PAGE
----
The day we sought refuge in Dekwood held no special purpose. Two seasons without work and my papa devised our bold plan. We would load up our belongings in a simple carriage and head north for better fortune.

    I was fourteen, convinced I understood everything while understanding very little. It was a dark time to travel, but my mother’s womb thickened with my brother and food grew scarce when the grand forests shriveled and died.

    How does a forest die? Perhaps it was nothing more than a lack of rain or some magician’s grim spell that shriveled the leaves mid-summer and rotted the bark ’til the logs fell without the help of a woodsman’s axe. If logging was no longer lucrative, perhaps the more industrialized work of Dekwood could line my papa’s pockets.

    Five days’ travel had left me without purpose. I taxed my mother’s patience as I spoke of a spell to change rain into snow or the logic behind the life-giving elements that connected all living creatures and powered the magics of our world. When my feeble attempts to bring about snow froze my mother’s morning tea, she hid my magical texts in a locked trunk. Their absence didn’t stop me from walking beside the carriage to draw upon the soil’s power. Every few hours’ travel, I tugged the gloves from my fingers and spread them across the hard earth to feel the thrum of magic beneath me.

    And when my mother wasn’t watching, I’d whisper the words to call forth a slight dusting of snow across my brow. If she wondered why my red hair bore crystalline flecks, she remained as silent as our days on the road.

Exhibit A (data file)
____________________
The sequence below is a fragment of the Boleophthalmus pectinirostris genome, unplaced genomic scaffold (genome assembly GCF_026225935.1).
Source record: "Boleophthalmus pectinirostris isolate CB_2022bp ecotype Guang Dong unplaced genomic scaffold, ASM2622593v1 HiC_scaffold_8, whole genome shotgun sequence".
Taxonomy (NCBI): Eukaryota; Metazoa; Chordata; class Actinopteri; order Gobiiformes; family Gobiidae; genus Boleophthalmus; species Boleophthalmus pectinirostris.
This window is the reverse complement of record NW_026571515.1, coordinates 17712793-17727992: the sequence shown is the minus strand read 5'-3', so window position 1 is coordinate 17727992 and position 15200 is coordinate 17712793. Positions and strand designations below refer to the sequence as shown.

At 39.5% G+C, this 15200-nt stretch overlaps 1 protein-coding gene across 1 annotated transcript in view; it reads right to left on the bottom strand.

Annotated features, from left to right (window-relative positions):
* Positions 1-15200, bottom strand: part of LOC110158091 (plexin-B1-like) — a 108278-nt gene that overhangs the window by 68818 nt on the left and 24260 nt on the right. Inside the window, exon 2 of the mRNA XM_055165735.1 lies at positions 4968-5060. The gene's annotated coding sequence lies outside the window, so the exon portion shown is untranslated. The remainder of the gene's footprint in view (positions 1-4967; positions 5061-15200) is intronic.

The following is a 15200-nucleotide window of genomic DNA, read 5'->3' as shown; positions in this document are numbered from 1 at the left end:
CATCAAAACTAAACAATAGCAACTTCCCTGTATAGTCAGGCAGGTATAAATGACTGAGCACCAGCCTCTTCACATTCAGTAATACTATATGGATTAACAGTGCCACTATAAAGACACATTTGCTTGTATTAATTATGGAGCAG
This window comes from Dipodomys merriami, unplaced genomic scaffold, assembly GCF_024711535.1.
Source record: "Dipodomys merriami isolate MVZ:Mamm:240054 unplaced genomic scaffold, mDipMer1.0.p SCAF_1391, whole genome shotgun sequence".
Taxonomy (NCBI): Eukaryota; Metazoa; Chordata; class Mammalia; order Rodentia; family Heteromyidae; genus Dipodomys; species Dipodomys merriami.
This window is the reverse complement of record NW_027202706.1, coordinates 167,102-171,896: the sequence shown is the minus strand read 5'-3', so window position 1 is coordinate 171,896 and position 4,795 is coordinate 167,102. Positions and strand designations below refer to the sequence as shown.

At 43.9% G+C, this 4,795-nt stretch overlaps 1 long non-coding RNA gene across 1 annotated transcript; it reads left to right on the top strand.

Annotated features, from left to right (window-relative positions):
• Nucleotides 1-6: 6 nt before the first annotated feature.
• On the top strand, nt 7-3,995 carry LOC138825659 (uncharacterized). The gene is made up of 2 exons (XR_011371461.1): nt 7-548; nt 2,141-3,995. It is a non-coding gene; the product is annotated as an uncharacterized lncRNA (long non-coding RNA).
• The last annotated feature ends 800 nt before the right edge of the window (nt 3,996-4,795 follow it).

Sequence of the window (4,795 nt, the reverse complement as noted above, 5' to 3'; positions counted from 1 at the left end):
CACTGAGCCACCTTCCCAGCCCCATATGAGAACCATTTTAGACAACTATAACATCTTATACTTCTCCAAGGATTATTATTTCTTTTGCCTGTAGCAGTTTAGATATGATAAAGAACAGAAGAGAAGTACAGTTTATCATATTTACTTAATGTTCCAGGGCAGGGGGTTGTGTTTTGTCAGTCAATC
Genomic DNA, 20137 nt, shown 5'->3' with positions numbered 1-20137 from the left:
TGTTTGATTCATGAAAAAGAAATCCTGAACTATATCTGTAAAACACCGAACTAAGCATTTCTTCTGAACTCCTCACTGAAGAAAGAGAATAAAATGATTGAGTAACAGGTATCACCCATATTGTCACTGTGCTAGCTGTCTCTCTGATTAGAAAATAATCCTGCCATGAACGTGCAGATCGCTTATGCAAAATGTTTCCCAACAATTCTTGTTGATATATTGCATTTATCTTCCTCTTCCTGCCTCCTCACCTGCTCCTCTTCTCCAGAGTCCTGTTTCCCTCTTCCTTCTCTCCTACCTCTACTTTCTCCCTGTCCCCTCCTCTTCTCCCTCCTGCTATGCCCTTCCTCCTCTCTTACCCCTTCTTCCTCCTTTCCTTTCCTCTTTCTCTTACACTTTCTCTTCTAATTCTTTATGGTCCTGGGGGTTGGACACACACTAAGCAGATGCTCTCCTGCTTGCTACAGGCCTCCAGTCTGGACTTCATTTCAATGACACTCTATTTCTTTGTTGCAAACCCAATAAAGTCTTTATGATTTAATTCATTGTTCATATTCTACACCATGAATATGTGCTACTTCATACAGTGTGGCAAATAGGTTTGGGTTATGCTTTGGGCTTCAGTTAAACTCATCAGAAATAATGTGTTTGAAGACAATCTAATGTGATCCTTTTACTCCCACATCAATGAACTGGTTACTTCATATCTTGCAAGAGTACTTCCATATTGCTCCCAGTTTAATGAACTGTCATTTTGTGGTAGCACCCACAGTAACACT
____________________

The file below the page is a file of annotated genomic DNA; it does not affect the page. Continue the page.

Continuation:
On the sixth day of travel, heavy snowflakes tickled my nose. They spread themselves across the hardened dirt road which snaked north to Veleden and south to the City of Escen. I’d never set foot in either, but I’d heard Tellers talk of the great magistrates who managed the towns of the North.

    Rumors traveled about the Magistrate of Dekwood, an ageless and grim man who ruled from a hillside mansion. People said he mourned the loss of his sons. Whether from a factory accident or illness, I refrained from asking. Such tales were for children.

    I was no mere child. I couldn’t be if I wished to study magic. One day I would be a magician—capable of powerful magics to bring the trees to bloom and the rivers to flow.

    And force the clouds to snow.

    I opened my mouth to inquire after Dekwood, but my mother’s pursed lips left me silent. My feet ached, but watching my mother struggle to maintain her posture on the bumpy trail made me glad to be walking alongside the carriage. Papa grinned down at me from the coachman’s seat.

    No manor homes or farms dotted the countryside nor any indication that we grew closer to our destination. I wrinkled my nose when a snowflake graced it, and my mother sighed. Elise, if you continue to make such expressions, you’ll gain wrinkles before you’re wed.

    Before my soon-to-be brother, an accident that puzzled the Physics aplenty, my mother had spent her days raveling yarn at the seamstress’s shop. Like a skein of yarn, wrinkles twined their way across her forehead, and I grinned. Yours are what I love best about you.

    My brashness earned me another scowl before she busied herself with her knitting.

    I tried to follow the air across my mother’s belly to hear the whispers of my brother—as the Physics had done when my mother had taken ill—but it was only wind to me, the magic far beyond my abilities.